Photoshop For Lightroom Users – Part 4: The Healing Brush vs. The Clone Stamp Tool

Last week we talked about one of the big reasons I jump over to Photoshop from Lightroom: to remove unwanted “stuff” in my photo, and we went over Photoshop’s very awesome Clone Stamp tool. The week before that we looked at the Healing Brush and its cousin the Patch tool, but today we’re going to look at which to use and when, because each has certain characteristics that make it suited for certain kinds of tasks (which is a fancy way of saying, sometimes one works better; sometimes the other works better).

First, a reminder of what the two tools do:

  1. The Clone Stamp tool makes an exact copy of an area you choose, and then you paint that area over the thing you want to remove from your photo. Think of it as “painting a copy.”

2. The Healing Brush also uses an area you choose but as a general “use this type of tone and texture” where it works its magic. So the result isn’t an exact duplicate, but more of a repair that’s influenced by the area you choose. There are actually two Healing Brushes. If you use the Spot Healing Brush, Photoshop automatically chooses the area it thinks has the proper tone and texture, and it’s sometimes way off with where it chooses, so the results can be really bad. With the regular Healing Brush, it relies on you to choose the proper area from which to “sample,” and that usually works out really well.

So you might be thinking, “Well, it sounds like you’d always want to use the Healing Brush, as the fix looks less obvious because it’s not making a straight duplicate, plus you have two brushes to choose from, and a third if you count the Patch tool (which is for healing larger areas or objects).” And all that would be right on the money, but the Healing Brush has an Achilles heel (see what I did there?) in that it works best when the object you want to remove is all by itself, such as a speck, spot, smudge, telephone wire, or a can lying in the grass—something that’s kind of all by

itself. It usually messes up when the thing you want to remove is touching another foreground object, because it can often pick up areas of that other object, smearing the edge of the repair, and that’s a dead giveaway that the image has been retouched.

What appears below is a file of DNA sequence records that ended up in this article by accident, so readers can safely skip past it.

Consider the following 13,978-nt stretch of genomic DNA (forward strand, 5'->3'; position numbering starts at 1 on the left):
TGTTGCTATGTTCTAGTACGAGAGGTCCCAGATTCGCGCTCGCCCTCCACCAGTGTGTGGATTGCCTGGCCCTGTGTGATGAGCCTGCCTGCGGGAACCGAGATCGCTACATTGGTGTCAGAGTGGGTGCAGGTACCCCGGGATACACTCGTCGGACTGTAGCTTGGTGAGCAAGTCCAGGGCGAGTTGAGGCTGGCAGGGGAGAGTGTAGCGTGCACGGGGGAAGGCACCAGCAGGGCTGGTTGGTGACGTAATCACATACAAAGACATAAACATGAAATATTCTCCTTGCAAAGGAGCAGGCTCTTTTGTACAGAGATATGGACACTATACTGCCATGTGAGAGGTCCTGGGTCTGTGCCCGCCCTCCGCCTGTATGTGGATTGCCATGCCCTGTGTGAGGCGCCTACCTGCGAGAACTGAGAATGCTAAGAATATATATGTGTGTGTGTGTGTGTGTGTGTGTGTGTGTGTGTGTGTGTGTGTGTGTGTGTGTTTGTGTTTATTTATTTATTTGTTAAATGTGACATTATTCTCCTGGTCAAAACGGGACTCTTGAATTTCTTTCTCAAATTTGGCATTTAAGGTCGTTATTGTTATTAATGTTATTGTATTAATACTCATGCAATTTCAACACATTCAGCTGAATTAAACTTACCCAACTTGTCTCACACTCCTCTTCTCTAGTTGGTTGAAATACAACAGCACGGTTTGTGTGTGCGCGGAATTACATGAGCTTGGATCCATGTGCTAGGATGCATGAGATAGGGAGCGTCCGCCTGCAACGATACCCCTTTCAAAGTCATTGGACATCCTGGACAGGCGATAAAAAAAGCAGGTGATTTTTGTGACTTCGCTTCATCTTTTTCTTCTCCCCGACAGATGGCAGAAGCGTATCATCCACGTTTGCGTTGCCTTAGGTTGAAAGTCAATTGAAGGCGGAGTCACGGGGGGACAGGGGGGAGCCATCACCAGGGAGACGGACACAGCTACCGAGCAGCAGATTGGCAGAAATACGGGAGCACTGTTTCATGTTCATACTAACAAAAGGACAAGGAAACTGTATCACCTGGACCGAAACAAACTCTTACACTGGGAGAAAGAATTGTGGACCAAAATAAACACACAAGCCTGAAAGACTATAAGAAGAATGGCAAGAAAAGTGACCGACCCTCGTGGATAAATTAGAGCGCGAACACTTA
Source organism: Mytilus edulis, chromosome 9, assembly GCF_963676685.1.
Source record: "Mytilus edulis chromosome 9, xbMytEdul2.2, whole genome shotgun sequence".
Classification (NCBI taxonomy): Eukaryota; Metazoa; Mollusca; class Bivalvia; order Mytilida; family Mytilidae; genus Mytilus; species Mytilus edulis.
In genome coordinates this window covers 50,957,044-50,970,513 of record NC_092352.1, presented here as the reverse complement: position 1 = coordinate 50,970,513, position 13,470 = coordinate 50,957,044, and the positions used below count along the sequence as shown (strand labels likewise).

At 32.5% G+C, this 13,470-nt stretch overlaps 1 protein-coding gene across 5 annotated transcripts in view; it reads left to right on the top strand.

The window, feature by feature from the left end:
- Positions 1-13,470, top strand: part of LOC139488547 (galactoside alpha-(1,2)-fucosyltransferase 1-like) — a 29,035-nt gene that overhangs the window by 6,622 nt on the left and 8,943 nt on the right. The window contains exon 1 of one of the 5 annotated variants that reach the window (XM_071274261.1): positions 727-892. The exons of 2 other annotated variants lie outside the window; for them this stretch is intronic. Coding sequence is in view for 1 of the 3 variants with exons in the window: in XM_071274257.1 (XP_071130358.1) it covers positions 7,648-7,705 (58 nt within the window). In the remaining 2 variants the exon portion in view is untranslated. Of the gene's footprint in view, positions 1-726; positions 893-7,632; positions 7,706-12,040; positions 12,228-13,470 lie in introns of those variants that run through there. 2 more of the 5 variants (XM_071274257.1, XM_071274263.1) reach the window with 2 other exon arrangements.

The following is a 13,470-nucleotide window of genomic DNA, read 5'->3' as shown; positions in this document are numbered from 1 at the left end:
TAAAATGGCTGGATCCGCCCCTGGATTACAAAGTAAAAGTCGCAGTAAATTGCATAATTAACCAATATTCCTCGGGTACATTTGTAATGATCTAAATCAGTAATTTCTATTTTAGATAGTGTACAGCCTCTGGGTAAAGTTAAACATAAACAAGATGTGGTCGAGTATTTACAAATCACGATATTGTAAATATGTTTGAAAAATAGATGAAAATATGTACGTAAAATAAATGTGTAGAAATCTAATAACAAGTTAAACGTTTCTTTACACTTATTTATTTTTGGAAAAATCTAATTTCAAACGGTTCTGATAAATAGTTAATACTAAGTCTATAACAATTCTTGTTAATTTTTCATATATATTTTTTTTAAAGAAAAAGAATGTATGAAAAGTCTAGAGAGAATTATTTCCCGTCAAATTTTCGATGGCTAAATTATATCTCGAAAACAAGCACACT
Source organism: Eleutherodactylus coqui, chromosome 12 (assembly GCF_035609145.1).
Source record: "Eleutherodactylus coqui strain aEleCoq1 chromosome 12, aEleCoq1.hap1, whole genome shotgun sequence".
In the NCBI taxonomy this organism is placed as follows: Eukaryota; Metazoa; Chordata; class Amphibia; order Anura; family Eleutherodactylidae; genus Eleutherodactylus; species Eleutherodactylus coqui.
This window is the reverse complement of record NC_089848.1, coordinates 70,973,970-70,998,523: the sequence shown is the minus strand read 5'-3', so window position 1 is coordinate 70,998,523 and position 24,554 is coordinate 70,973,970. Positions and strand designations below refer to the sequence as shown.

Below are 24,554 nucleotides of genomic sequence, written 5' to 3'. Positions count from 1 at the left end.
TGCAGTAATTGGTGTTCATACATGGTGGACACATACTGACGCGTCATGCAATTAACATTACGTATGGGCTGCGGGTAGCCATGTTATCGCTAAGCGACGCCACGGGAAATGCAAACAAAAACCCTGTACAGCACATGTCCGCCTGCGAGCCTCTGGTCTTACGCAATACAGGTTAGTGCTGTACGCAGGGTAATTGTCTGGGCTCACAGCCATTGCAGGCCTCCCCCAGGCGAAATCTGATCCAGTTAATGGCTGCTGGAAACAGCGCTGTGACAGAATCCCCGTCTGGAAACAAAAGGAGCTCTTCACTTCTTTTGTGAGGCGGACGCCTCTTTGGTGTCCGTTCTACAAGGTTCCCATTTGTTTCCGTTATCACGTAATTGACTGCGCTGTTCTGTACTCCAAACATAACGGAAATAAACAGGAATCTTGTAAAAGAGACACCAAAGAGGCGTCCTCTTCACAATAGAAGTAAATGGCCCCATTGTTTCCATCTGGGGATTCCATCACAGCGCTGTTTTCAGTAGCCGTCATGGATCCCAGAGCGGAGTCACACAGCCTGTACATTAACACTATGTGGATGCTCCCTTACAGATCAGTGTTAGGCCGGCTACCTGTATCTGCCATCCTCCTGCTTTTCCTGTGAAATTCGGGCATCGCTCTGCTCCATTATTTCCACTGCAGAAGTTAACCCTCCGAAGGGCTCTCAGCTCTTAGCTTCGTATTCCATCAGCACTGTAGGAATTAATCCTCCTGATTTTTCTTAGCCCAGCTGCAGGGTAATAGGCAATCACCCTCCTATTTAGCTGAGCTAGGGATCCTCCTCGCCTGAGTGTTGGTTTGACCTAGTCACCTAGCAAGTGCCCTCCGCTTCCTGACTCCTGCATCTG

Lots of spots and junk on this one. Yikes!


We’ll do a project here that will make a big difference in your understanding of which tool to use and when. Open an image with some spots or specks in it (in this case, we’re using an image I took in Dubai a few years back of the amazing Burj Al Arab hotel). I had tons of sensor dust and specks from shooting out in the desert for days, but these spots are all by themselves, sitting on a background of the sky, which makes them easy for the Healing Brush or Spot Healing Brush to remove. In fact, this is their “jam.” It’s what these tools do best, and it’s easy and seamless for them to remove those spots.

Here’s the same image after just 60 seconds or so with the Spot Healing Brush (J). You just make your brush size a little larger than the spot you want to remove, click once, and it’s gone. You can see, even with all those spots, it only takes a few clicks to quickly clean up the sky. By the way, to change your brush size, use the Bracket keys ( [ ] ) on your keyboard (they’re to the right of the letter P on a standard US keyboard). Pressing the Left Bracket makes the brush smaller, and the Right Bracket makes it larger.